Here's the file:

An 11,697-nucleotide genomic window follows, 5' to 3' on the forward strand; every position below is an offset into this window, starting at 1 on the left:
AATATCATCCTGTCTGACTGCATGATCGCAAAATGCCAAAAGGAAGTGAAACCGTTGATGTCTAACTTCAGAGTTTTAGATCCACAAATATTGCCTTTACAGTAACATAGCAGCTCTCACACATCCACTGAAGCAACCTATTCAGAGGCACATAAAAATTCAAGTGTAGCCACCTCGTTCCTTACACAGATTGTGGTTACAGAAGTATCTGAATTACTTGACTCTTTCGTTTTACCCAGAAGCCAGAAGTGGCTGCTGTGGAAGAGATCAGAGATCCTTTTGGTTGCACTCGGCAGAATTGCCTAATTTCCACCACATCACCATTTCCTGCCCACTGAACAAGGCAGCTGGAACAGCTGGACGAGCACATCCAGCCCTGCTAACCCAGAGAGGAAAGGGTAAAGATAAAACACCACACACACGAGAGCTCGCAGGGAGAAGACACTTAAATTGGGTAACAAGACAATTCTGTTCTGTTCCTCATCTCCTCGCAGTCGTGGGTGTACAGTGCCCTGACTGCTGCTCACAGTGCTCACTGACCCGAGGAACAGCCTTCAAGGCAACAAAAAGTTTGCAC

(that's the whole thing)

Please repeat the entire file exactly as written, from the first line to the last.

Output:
An 11,697-nucleotide genomic window follows, 5' to 3' on the forward strand; every position below is an offset into this window, starting at 1 on the left:
AATATCATCCTGTCTGACTGCATGATCGCAAAATGCCAAAAGGAAGTGAAACCGTTGATGTCTAACTTCAGAGTTTTAGATCCACAAATATTGCCTTTACAGTAACATAGCAGCTCTCACACATCCACTGAAGCAACCTATTCAGAGGCACATAAAAATTCAAGTGTAGCCACCTCGTTCCTTACACAGATTGTGGTTACAGAAGTATCTGAATTACTTGACTCTTTCGTTTTACCCAGAAGCCAGAAGTGGCTGCTGTGGAAGAGATCAGAGATCCTTTTGGTTGCACTCGGCAGAATTGCCTAATTTCCACCACATCACCATTTCCTGCCCACTGAACAAGGCAGCTGGAACAGCTGGACGAGCACATCCAGCCCTGCTAACCCAGAGAGGAAAGGGTAAAGATAAAACACCACACACACGAGAGCTCGCAGGGAGAAGACACTTAAATTGGGTAACAAGACAATTCTGTTCTGTTCCTCATCTCCTCGCAGTCGTGGGTGTACAGTGCCCTGACTGCTGCTCACAGTGCTCACTGACCCGAGGAACAGCCTTCAAGGCAACAAAAAGTTTGCAC